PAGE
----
Minnesota Early Childhood Longitudinal Data System

Infrastructure to Support Early Childhood Systems

  • Data Systems


Created in 2016, the Minnesota Department of Education’s Early Childhood Longitudinal Data System (ECLDS) is an early childhood integrated data systemAn early childhood integrated data system (ECIDS) “collects, integrates, maintains, stores, and reports information from early childhood programs across multiple agencies.” Source: Institute of Education Sciences. (n.d.). that functions as a warehouse. The system stores and integrates deidentified demographic, program, and individual data on publicly funded early childhood programs and services for young children and families (e.g., Birth Records, Child Care Assistance Program, Early Education, Home Visiting, etc.) across Minnesota’s departments of Education, Health, and Human Services. Private data is shared through the agencies’ data-sharing agreements, and public data are reported at an aggregated (grouped) level. The ECLDS acts as a companion to Minnesota’s Statewide Longitudinal Education Data System to create a P-20 system.

The system is funded by federal Race to the Top Early Learning Challenge Grants and Statewide Longitudinal Data System Grants. The ECLDS also receives funds from the Minnesota Office of Higher Education as part of statewide longitudinal data system appropriations.

Other sources:
US Department of Health and Human Services, US Department of Education. (2016). The Integration of Early Childhood Data

Connections to Key Early Learning Study at Harvard (ELS@H) Findings:

Strong infrastructure and systems – including governance structures and data systems – are key aspects of high-quality early education and care. And research suggests there is a need for more accessible, affordable, and high-quality early education within a mixed-delivery system; strengthening infrastructure and systems is one important way states and cities can take action to address these needs and accomplish these goals.

Findings from the Early Learning Study at Harvard (ELS@H) that connect to the need for more robust infrastructure and systems, including data systems:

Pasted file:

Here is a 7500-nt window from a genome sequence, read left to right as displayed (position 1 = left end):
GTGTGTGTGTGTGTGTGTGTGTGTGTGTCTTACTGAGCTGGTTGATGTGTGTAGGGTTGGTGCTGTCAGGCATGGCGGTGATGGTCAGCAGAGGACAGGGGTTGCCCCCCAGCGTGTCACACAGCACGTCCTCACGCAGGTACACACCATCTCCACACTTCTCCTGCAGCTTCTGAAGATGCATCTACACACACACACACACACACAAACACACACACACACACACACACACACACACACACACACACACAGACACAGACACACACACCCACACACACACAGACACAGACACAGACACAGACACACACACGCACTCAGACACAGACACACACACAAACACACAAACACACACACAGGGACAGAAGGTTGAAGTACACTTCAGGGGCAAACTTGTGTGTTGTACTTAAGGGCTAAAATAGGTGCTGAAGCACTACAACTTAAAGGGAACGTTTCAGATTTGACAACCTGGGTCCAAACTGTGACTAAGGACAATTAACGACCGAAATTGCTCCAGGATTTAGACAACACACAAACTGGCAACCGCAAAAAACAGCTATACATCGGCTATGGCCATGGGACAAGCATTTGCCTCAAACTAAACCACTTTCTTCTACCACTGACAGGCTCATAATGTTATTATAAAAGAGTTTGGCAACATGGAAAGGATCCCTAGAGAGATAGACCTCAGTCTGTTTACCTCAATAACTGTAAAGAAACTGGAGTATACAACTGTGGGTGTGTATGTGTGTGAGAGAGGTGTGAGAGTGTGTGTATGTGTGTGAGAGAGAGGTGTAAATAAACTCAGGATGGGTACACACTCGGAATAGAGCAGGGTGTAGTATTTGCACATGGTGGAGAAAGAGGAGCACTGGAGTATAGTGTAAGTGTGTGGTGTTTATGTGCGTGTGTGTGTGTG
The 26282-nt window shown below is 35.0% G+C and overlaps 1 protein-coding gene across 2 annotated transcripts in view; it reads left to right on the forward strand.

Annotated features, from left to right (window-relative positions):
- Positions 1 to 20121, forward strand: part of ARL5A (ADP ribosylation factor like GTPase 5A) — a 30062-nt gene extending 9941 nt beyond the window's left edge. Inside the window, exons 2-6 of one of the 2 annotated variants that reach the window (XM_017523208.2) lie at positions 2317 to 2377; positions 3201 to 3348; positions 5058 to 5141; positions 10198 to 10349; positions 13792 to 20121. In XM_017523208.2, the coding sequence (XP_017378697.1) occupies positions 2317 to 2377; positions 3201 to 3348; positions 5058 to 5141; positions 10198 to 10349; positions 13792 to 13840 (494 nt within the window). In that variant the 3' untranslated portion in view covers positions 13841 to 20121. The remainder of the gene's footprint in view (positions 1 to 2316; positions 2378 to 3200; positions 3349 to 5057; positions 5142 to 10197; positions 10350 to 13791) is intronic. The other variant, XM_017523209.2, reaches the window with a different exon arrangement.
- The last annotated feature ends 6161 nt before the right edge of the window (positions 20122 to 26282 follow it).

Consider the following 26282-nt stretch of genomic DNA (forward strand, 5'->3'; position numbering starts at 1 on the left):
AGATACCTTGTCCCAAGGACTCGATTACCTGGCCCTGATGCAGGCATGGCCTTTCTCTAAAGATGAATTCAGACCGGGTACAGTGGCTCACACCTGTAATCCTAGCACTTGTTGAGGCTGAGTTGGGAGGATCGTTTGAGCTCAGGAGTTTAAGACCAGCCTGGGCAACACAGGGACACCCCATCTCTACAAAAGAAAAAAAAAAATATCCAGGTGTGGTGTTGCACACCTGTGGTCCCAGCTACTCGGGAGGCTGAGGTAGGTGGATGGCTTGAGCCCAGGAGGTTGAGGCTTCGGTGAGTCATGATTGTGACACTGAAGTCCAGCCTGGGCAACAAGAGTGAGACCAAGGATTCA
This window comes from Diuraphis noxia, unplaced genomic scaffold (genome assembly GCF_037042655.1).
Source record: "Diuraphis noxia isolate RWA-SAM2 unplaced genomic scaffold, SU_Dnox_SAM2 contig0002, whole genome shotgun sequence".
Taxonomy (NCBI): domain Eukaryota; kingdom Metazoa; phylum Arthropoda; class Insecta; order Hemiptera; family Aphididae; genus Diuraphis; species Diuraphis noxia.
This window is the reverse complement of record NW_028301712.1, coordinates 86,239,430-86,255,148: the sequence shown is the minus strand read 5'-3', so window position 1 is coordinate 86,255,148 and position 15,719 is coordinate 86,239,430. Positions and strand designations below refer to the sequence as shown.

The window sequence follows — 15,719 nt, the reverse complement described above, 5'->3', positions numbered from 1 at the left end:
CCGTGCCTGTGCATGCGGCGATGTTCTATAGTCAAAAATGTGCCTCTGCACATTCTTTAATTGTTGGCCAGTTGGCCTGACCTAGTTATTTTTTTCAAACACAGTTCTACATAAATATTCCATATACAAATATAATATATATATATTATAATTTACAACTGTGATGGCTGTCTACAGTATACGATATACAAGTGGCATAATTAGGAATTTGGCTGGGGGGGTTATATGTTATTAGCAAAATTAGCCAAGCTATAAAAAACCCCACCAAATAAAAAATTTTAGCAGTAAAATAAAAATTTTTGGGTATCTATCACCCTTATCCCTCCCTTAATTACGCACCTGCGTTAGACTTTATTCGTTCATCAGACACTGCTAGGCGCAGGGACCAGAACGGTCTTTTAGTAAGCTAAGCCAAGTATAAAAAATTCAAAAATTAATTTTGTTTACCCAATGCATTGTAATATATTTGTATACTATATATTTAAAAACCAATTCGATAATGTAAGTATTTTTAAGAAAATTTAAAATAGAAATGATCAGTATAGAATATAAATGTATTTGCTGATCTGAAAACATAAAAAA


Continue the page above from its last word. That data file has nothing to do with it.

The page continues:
• Families rely on a range of formal (e.g., Head Start, center-based care, public pre-K) and more informal (e.g., home-based, relative care) early education settings; when choosing a setting for their child, families balance many logistical constraints and personal preferences.
  • But for many families – and especially low- and middle-income families – early education choices remain tightly constrained due to issues of affordability and supply.
  • No one early education setting type is inherently of higher quality than another; children develop and learn well in every setting type, and in the study, all setting types showed room to grow in quality.
  • We have learned a great deal from this groundbreaking, large-scale study. Nevertheless, there is still much to learn about what children, families, and educators need, and about what “works” – for whom and under what circumstances – across all the diverse settings where young children learn and grow.
Learn More about ELS@H Findings

Learn more about Minnesota

Context matters. Visit the Minnesota profile page to learn more about its demographics, political landscape, early education programs, early education workforce, and funding sources and streams.

Visit the Minnesota Profile Here
  • The state population is 5,717,184
  • The percentage of children under 6 with all available parents in the workforce is 76%
  • The rural percentage is 28.1%